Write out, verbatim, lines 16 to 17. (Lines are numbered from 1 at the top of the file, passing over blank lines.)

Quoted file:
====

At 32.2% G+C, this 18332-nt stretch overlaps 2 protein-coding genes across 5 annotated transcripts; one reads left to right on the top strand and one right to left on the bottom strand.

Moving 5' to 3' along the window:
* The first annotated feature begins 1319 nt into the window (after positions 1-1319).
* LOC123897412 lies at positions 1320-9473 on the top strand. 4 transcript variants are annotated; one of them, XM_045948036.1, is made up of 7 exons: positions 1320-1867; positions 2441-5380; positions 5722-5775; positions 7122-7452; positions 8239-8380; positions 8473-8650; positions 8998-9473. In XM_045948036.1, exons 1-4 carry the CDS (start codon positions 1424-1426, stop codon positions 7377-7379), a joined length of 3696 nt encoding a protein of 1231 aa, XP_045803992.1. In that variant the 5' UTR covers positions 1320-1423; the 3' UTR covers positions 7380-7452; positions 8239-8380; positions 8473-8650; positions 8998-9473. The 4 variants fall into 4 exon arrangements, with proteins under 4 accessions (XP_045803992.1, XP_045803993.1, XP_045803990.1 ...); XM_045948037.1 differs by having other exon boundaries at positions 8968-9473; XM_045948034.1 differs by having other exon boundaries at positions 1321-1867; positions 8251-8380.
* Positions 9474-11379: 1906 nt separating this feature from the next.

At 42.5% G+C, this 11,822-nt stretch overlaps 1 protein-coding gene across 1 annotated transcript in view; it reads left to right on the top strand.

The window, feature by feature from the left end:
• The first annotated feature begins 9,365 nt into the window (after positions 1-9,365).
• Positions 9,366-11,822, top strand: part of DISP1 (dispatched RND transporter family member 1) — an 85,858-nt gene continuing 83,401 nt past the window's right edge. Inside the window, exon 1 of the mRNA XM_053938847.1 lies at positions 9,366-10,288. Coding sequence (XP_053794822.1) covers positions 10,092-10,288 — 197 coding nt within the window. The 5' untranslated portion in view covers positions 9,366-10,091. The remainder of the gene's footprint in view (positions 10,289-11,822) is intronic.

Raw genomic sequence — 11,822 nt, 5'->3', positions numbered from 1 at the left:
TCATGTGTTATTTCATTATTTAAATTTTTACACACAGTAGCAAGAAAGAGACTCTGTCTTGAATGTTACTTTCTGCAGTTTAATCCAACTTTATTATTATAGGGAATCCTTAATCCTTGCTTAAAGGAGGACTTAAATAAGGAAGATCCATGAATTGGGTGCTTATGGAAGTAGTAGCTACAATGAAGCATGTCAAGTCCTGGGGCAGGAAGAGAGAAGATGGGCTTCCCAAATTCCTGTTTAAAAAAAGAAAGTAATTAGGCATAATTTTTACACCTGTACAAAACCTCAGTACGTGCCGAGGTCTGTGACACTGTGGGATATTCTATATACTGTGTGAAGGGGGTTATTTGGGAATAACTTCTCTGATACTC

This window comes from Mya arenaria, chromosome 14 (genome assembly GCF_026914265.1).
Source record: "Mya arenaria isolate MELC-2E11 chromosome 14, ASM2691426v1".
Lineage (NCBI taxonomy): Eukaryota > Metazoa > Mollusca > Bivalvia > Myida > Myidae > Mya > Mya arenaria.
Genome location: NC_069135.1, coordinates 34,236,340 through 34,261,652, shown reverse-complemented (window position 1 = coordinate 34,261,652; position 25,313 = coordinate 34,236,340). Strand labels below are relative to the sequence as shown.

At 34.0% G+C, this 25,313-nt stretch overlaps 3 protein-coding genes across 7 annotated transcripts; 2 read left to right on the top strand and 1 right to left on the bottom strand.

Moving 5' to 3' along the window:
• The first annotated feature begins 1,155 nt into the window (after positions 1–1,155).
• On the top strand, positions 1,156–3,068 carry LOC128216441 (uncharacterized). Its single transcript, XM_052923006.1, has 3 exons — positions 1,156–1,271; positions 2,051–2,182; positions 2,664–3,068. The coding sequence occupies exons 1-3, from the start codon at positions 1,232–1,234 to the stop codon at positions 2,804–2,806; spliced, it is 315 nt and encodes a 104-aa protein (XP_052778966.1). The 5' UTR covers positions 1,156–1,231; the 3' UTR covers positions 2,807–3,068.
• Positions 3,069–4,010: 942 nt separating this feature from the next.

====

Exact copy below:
At 34.0% G+C, this 25,313-nt stretch overlaps 3 protein-coding genes across 7 annotated transcripts; 2 read left to right on the top strand and 1 right to left on the bottom strand.

Moving 5' to 3' along the window: